The search for the next president of the University of Utah has been reduced to three people according to an announcement made Friday by the presidential search committee.
The final candidates are Ruth Watkins, Nicholas Jones and Thomas Katsouleas — one of which will replace current university President David Pershing.
Pershing told the U’s Academic Senate in May that he had planned to announce his retirement in August, but chose to move it up following the chain of events surrounding Mary Beckerle’s dismissal as CEO of Huntsman Cancer Institute. Beckerle was later reinstated.
Once the new president steps in, Pershing will return to a faculty position in engineering.
“The University of Utah Presidential Search Committee has narrowed the applicant pool to these three highly qualified candidates and is honored to recommend them to the Board of Regents for its consideration in selecting a new leader for the university,” said presidential search committee co-chair Harris Simmons in a prepared statement.
Ruth Watkins is the senior vice president for academic affairs at the U. If selected, she would be the university’s first woman president.
Before coming to the U, Watkins spent 20 years at the University of Illinois Urbana-Champaign (UIUC) in administrative and faculty positions. She has both a master’s and doctorate degree in child language from the University of Kansas.
Similar to Pershing, both Nicholas Jones and Thomas Katsouleas hail from an engineering background.
Jones is the executive vice president and provost at Pennsylvania State University. He has also held leadership positions at Johns Hopkins University and, like Watkins, at UIUC. He obtained a master’s and doctorate degree in civil engineering from the California Institute of Technology and has an undergraduate degree in the same subject from the University of Auckland.
Also an executive vice president and provost, Katsouleas is currently stationed at the University of Virginia. He formerly occupied administrative and faculty positions in electrical and computer engineering at Duke University and served as a faculty member at the University of Southern California. Katsouleas received his doctorate and undergraduate degrees in physics from the University of California, Los Angeles.
The 25-member presidential search committee is comprised of faculty, staff, students, administration, alumni and community members. The group was organized in June with 24 members, but another was added after students raised concerns about the lack of diversity in the group, according to Spencer Jenkins, a spokesperson for the Utah System of Higher Education (USHE).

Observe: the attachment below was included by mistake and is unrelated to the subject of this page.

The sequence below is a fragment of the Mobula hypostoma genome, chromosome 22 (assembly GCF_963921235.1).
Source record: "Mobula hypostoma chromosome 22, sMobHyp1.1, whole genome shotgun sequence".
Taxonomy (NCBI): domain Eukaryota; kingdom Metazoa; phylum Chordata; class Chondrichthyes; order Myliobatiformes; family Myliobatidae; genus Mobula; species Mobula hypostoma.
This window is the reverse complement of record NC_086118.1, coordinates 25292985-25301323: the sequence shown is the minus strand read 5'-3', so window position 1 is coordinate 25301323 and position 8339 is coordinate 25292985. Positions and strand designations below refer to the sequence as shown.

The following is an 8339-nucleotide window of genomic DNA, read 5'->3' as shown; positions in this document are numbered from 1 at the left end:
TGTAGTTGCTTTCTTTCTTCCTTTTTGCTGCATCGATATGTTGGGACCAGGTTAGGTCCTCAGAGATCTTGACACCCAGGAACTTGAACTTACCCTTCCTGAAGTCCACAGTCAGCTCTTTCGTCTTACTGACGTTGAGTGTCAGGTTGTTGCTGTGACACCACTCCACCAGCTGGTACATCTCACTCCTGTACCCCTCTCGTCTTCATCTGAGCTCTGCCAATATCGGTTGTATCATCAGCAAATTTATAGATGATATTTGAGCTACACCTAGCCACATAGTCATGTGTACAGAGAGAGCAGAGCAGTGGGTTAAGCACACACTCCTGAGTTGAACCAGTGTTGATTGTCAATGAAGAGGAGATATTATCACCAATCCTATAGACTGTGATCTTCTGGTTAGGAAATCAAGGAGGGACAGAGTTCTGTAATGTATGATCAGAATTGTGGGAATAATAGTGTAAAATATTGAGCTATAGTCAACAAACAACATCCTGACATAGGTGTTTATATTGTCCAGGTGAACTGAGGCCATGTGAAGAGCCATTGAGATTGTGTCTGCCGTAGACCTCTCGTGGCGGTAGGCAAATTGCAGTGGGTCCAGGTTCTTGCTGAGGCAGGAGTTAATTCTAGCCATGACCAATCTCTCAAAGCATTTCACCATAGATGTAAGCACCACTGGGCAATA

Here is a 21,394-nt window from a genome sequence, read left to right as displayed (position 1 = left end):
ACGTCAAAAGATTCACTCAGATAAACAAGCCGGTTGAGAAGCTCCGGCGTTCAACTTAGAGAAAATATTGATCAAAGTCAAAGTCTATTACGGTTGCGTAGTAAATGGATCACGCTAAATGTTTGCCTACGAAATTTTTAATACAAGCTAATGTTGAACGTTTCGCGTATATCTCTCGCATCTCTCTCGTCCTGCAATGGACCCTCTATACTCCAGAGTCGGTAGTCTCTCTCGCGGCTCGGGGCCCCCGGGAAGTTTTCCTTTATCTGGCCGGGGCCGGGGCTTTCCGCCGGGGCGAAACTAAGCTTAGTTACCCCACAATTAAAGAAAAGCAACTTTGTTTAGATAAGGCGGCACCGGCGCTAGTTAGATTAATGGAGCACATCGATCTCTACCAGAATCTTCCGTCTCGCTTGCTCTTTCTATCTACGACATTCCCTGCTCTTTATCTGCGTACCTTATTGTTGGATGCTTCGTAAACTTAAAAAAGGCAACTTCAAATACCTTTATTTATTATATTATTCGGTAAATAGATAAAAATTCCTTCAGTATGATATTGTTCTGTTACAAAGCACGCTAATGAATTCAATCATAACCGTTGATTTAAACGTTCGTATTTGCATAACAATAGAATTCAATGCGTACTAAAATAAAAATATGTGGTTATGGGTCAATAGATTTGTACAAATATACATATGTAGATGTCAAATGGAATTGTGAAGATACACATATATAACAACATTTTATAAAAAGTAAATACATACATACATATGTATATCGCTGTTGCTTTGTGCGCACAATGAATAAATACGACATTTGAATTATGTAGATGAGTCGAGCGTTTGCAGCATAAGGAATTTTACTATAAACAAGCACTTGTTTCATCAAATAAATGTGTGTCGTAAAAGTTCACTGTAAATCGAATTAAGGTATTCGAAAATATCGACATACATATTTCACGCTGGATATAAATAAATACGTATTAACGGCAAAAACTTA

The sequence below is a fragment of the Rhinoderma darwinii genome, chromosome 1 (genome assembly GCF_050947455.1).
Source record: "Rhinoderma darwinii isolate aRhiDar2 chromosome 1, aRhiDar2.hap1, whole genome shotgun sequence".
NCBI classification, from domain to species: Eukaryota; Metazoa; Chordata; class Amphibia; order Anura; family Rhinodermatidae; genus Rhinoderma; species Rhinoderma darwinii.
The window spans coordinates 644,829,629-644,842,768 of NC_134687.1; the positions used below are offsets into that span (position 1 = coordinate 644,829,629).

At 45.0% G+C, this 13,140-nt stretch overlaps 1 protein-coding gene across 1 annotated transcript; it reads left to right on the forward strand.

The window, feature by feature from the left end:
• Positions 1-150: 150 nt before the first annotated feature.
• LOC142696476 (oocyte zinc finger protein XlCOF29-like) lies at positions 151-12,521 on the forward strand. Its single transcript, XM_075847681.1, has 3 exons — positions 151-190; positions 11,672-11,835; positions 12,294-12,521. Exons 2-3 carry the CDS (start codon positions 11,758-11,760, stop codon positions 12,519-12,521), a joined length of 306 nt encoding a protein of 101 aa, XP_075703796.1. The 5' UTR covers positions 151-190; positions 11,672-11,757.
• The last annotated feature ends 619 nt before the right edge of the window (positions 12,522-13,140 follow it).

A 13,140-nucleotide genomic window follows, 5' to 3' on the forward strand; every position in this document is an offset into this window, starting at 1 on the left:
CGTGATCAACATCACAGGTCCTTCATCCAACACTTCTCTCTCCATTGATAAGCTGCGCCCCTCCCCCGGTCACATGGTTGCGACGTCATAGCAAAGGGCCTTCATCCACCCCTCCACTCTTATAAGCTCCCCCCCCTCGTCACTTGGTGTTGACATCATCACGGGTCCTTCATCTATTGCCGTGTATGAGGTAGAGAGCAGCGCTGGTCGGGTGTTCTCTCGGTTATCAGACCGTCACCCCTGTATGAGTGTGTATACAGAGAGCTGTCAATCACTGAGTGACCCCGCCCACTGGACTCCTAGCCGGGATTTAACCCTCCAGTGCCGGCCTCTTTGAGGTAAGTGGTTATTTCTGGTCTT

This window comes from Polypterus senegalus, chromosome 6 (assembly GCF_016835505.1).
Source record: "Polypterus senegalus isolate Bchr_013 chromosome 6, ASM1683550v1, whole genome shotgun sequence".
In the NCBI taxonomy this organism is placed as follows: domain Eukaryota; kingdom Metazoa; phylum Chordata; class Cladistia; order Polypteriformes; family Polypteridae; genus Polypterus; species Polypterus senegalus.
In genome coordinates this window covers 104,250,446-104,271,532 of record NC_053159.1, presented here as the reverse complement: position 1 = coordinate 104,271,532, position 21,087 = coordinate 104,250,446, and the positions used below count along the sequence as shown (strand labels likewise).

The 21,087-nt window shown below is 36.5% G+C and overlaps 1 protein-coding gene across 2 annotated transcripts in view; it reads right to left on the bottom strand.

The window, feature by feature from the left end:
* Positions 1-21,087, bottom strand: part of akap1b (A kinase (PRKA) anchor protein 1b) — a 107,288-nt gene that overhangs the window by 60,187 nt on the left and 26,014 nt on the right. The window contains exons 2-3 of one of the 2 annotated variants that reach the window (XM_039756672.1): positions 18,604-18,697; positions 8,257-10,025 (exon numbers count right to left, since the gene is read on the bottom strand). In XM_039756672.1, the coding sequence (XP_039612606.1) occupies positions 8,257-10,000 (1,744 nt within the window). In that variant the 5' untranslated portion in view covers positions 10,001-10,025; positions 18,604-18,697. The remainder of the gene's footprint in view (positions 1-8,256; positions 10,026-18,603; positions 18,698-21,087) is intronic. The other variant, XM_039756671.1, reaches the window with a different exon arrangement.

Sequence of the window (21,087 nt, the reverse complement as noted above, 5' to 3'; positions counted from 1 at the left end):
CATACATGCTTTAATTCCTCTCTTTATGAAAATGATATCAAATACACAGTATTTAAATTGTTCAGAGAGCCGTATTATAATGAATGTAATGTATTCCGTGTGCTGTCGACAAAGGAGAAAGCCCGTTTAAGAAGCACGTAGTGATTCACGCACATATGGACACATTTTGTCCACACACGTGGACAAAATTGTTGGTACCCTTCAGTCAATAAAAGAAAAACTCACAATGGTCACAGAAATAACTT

In September, about 15 students marched into a public hearing concerning the presidential search toting posters that criticized U administration’s handling of race issues on campus. A few of those students spoke at the meeting to raise concerns about poor representation of people of color in both the administration and the search committee.
Of the 24 original members of the presidential search committee, only four were people of color.
USHE Assistant Commissioner Geoffrey Landward, who helped organize the hiring process, promised the group after the hearing that there would be a more diverse group included when interviewing candidates.
According to Jenkins, USHE has done what it can to fulfill this pledge.
“We’ve been working with the Dean of Students Office to reach out to a number of student groups,” Jenkins said.
Dean of Students Lori McDonald said that the office gave USHE a list of leaders in the Associated Students of the University of Utah and those affiliated with student groups, including those under the Office for Equity and Diversity.
Jenkins said USHE will reference this list when selecting the students, faculty, staff and administration that will meet with the finalists privately on Jan. 17. A final decision will be made following a public hearing on Jan. 18 — the time of which is to be announced at a later date.
David Burton, search committee co-chair and chair of the U’s Board of Trustees, said in a written statement, “We thank the university’s trustees, faculty, students and staff, along with the community as a whole, for their valuable participation in this process.”